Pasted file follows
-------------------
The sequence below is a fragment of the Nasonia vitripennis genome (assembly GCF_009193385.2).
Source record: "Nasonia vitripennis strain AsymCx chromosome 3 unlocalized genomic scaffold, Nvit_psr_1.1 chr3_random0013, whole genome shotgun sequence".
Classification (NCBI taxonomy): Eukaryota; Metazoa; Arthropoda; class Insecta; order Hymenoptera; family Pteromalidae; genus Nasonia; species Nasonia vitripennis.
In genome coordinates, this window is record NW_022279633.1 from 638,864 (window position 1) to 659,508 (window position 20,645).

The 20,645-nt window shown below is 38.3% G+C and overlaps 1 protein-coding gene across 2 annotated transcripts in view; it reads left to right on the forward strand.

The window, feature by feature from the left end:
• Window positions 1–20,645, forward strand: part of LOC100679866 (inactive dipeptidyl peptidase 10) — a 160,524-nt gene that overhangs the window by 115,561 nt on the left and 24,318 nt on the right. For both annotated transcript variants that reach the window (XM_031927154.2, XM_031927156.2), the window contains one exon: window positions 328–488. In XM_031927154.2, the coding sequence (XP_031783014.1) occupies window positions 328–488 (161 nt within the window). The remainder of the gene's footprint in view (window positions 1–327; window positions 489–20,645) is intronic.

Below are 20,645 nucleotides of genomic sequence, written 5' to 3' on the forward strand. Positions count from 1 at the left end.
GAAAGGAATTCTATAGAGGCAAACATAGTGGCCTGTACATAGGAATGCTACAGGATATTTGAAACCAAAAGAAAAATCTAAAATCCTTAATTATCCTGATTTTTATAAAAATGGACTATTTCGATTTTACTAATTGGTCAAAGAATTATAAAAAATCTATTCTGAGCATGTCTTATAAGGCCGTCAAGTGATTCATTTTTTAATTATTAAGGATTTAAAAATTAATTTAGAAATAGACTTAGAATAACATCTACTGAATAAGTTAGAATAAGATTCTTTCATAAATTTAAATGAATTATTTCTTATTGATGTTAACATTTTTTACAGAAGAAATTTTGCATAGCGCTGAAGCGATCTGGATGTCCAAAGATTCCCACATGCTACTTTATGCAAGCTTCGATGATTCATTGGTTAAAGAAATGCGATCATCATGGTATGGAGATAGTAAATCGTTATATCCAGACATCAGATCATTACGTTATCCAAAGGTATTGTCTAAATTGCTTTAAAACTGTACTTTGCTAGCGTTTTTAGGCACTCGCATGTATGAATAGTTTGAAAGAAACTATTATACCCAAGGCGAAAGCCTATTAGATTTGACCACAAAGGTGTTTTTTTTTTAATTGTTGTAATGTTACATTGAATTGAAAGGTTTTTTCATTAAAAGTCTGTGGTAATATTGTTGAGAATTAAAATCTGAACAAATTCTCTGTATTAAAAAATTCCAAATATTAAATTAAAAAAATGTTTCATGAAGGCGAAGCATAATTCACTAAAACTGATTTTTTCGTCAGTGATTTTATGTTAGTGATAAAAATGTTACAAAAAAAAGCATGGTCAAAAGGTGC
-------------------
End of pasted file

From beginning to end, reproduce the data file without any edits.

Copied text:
The sequence below is a fragment of the Nasonia vitripennis genome (assembly GCF_009193385.2).
Source record: "Nasonia vitripennis strain AsymCx chromosome 3 unlocalized genomic scaffold, Nvit_psr_1.1 chr3_random0013, whole genome shotgun sequence".
Classification (NCBI taxonomy): Eukaryota; Metazoa; Arthropoda; class Insecta; order Hymenoptera; family Pteromalidae; genus Nasonia; species Nasonia vitripennis.
In genome coordinates, this window is record NW_022279633.1 from 638,864 (window position 1) to 659,508 (window position 20,645).

The 20,645-nt window shown below is 38.3% G+C and overlaps 1 protein-coding gene across 2 annotated transcripts in view; it reads left to right on the forward strand.

The window, feature by feature from the left end:
• Window positions 1–20,645, forward strand: part of LOC100679866 (inactive dipeptidyl peptidase 10) — a 160,524-nt gene that overhangs the window by 115,561 nt on the left and 24,318 nt on the right. For both annotated transcript variants that reach the window (XM_031927154.2, XM_031927156.2), the window contains one exon: window positions 328–488. In XM_031927154.2, the coding sequence (XP_031783014.1) occupies window positions 328–488 (161 nt within the window). The remainder of the gene's footprint in view (window positions 1–327; window positions 489–20,645) is intronic.

Below are 20,645 nucleotides of genomic sequence, written 5' to 3' on the forward strand. Positions count from 1 at the left end.
GAAAGGAATTCTATAGAGGCAAACATAGTGGCCTGTACATAGGAATGCTACAGGATATTTGAAACCAAAAGAAAAATCTAAAATCCTTAATTATCCTGATTTTTATAAAAATGGACTATTTCGATTTTACTAATTGGTCAAAGAATTATAAAAAATCTATTCTGAGCATGTCTTATAAGGCCGTCAAGTGATTCATTTTTTAATTATTAAGGATTTAAAAATTAATTTAGAAATAGACTTAGAATAACATCTACTGAATAAGTTAGAATAAGATTCTTTCATAAATTTAAATGAATTATTTCTTATTGATGTTAACATTTTTTACAGAAGAAATTTTGCATAGCGCTGAAGCGATCTGGATGTCCAAAGATTCCCACATGCTACTTTATGCAAGCTTCGATGATTCATTGGTTAAAGAAATGCGATCATCATGGTATGGAGATAGTAAATCGTTATATCCAGACATCAGATCATTACGTTATCCAAAGGTATTGTCTAAATTGCTTTAAAACTGTACTTTGCTAGCGTTTTTAGGCACTCGCATGTATGAATAGTTTGAAAGAAACTATTATACCCAAGGCGAAAGCCTATTAGATTTGACCACAAAGGTGTTTTTTTTTTAATTGTTGTAATGTTACATTGAATTGAAAGGTTTTTTCATTAAAAGTCTGTGGTAATATTGTTGAGAATTAAAATCTGAACAAATTCTCTGTATTAAAAAATTCCAAATATTAAATTAAAAAAATGTTTCATGAAGGCGAAGCATAATTCACTAAAACTGATTTTTTCGTCAGTGATTTTATGTTAGTGATAAAAATGTTACAAAAAAAAGCATGGTCAAAAGGTGC